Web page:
Parity is a word that is gradually escaping college football’s reality. In the seven years of the College Football Playoff era, either Alabama or Clemson have won the National Championship in five of those instances. Out of the 28 teams to make the playoffs, 20 of them have been Alabama, Clemson, Ohio State, or Oklahoma. With these perennial members of the playoffs, it has become possible to predict the top four not only in this year’s playoffs but for future years as well with extremely high accuracy.
Officials around the nation saw this as a sign that a change needed to be made. From a business standpoint, college football is the biggest source of revenue for these programs. As a result, many of the large-scale decisions are made based on the impact on college football.
Over the summer, Texas and Oklahoma announced their eventual moves from the Big 12 to the SEC for those exact reasons. This caused a notable response involving the other three Power Five conferences.
While still not officially signed, it was announced last week that the ACC, Big 10, and Pac-12 would be collaborating to form what is said to be called “The Alliance.” This has the potential to have large ramifications in all sports on two fronts: the individual sports and the business side.
One of the biggest downsides of this would be that while the top tier of teams could expand by a few more members and compete more frequently, the disparity could increase between them and the lower tiers. With a larger assortment of teams in “The Alliance,” there will be more games amongst perennial favorites such as Ohio State, Michigan, Penn State, Clemson, USC, and Oregon. That said, there will also be more games amongst recently struggling teams such as Rutgers, Oregon State, Arizona, and Syracuse.
The elite teams will continue to grow and separate themselves above the rest of their conference opponents. This will be an idea translated across collegiate athletics. Whether it is football, basketball, softball, volleyball, or any other sport, it will cause several programs to change their level of relevance from what it currently stands.
On the other hand, every sport will have a slightly bigger but continuous set of teams that will be playing in the primetime marquee matchups. This will bring in greater viewership for those games to garner more fan interest. The more exposure the teams have to big moments and big lights, the more they will be ready for the playoffs and tournaments as well as the professional level.
The main driving force behind the creation of “The Alliance” is to be able to be home to the teams that will be more consistently able to defeat the SEC teams. If teams are already used to playing in the big moments, they will be in their element while playing the big games when the postseason stretch comes around.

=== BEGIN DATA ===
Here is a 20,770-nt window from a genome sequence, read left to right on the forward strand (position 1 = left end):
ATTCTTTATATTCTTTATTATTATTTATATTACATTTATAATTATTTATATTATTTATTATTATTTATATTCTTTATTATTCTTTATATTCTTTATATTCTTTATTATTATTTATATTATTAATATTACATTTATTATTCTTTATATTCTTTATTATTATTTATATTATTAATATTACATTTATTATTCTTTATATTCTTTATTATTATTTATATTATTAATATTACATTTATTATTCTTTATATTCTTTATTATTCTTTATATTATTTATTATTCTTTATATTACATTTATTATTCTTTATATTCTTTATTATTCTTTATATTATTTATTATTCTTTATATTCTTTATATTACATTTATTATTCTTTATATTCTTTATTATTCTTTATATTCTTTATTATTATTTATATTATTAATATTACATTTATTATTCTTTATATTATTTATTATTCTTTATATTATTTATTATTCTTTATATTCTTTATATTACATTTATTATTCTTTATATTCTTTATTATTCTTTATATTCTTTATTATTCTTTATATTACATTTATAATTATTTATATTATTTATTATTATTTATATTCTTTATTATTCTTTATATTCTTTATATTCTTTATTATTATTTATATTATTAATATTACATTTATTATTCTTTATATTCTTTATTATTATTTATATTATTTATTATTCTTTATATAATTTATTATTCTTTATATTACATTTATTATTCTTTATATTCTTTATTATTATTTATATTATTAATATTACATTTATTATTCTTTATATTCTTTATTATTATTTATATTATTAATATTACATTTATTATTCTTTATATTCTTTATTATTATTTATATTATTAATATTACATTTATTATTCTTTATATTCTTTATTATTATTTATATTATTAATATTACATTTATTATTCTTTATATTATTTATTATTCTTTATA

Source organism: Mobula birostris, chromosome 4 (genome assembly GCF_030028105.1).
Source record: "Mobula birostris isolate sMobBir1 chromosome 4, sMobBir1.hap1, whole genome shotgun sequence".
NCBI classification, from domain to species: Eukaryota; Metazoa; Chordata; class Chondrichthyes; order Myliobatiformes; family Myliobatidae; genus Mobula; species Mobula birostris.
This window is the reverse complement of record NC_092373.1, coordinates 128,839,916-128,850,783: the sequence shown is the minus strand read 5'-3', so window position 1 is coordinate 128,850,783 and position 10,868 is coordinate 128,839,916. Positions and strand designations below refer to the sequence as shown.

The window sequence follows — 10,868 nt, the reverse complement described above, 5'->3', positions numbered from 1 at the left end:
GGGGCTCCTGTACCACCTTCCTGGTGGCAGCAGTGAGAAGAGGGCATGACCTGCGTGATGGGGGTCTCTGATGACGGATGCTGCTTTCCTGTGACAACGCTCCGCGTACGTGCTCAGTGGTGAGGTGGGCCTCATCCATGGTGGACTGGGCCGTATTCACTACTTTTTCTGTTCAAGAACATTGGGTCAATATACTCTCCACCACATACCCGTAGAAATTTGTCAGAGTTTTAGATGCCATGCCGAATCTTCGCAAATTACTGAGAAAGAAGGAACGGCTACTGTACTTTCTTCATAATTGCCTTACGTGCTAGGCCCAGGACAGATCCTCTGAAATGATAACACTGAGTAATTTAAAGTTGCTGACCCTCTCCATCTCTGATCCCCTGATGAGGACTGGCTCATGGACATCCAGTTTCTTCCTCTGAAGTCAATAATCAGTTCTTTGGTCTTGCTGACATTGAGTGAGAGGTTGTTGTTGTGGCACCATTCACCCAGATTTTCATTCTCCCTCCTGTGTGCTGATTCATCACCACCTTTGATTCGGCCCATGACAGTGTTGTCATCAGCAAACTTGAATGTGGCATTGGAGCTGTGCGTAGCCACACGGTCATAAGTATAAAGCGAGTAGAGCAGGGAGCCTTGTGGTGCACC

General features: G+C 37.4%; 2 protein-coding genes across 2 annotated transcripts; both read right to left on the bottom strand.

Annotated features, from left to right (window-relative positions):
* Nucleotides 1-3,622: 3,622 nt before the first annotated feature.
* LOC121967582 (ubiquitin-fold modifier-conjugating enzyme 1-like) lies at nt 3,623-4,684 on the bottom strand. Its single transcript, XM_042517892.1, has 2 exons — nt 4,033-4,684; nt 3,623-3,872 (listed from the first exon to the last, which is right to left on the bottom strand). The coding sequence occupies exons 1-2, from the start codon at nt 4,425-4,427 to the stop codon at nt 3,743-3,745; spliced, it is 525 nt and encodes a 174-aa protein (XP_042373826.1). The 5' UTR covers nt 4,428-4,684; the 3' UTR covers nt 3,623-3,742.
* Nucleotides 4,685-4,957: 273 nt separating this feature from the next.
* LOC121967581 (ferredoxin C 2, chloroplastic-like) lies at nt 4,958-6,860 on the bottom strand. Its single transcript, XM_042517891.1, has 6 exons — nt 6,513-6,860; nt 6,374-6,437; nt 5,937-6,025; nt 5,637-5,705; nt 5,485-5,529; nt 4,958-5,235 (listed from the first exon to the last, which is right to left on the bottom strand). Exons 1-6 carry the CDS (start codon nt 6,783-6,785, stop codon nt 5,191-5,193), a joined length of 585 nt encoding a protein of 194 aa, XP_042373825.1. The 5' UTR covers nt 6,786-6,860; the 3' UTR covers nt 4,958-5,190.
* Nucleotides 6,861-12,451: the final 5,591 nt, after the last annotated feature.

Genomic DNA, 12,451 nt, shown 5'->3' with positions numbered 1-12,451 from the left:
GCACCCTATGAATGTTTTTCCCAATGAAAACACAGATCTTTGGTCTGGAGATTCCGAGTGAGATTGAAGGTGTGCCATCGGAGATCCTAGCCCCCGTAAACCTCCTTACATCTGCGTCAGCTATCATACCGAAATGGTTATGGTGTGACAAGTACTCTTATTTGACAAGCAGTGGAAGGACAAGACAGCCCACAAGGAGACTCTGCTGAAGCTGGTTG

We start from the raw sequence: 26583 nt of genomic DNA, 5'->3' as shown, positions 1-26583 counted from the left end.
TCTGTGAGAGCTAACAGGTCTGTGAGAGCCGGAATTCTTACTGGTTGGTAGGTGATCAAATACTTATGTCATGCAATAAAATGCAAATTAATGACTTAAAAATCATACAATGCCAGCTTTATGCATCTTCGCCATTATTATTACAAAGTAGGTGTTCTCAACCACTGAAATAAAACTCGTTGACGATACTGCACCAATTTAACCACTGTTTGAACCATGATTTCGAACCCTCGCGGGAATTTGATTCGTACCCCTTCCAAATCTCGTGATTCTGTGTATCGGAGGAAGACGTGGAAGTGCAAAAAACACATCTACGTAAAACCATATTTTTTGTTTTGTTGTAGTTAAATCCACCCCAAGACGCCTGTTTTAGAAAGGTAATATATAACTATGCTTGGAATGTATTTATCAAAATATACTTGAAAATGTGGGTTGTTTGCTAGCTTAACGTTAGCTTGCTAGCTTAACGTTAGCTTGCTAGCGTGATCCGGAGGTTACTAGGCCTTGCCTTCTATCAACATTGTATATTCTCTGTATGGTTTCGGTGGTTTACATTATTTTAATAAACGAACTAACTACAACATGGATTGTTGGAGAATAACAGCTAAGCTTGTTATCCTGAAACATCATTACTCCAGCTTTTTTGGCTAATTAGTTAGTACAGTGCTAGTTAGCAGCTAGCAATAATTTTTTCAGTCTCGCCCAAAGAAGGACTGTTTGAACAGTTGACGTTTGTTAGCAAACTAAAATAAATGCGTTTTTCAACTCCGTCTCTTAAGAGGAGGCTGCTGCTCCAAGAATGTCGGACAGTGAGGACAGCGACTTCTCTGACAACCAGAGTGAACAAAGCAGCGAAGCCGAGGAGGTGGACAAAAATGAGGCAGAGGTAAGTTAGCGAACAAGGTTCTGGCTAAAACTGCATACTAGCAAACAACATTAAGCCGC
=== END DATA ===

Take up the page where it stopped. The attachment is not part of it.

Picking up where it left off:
Additionally, a mark against the Pac-12 for not being as largely noticed has been that due to differences in time zone, their games are not watched as much as those played in the rest of the nation, which can cause them to not receive as much attention as they deserve.
This would be eliminated as the current Pac-12 teams would have more games with times that are compatible with the rest of the nation as they play more teams from around the country. On the business side, fans are always more intrigued by the more competitive prime time games. More games of this variety will boost profit margins season to season. With recent NIL rulings, the popularity of student athletes will already be on the rise leading to increases in both ticket sales as well as team merchandise. These two ideas combined with one another will lead to collegiate athletics witnessing record high numbers in revenue.
Another aspect that will change will be the competitive balance of each team through the season. With more frequent tougher competition, there will be greater opportunities for teams to stumble and not see as many 10 win seasons. Greater uncertainty yields greater fan intrigue.
College athletics is a time where student-athletes get to work hard in the classroom and on the field or court. Conferences have been set up in a way where athletes can compete and excel in the classroom without having excessive travel in the regular season. However, with conference realignment, athletes will consistently have longer travel times to play against their respective opponents.
From a business standpoint, there is a lot to gain from making such a notable change. However, the impact it will have on each program poses the question of whether it is worth it. While the merger between the ACC, Big 10, and the Pac-12 is yet to be made official, it has the potential to change collegiate athletics as we know it.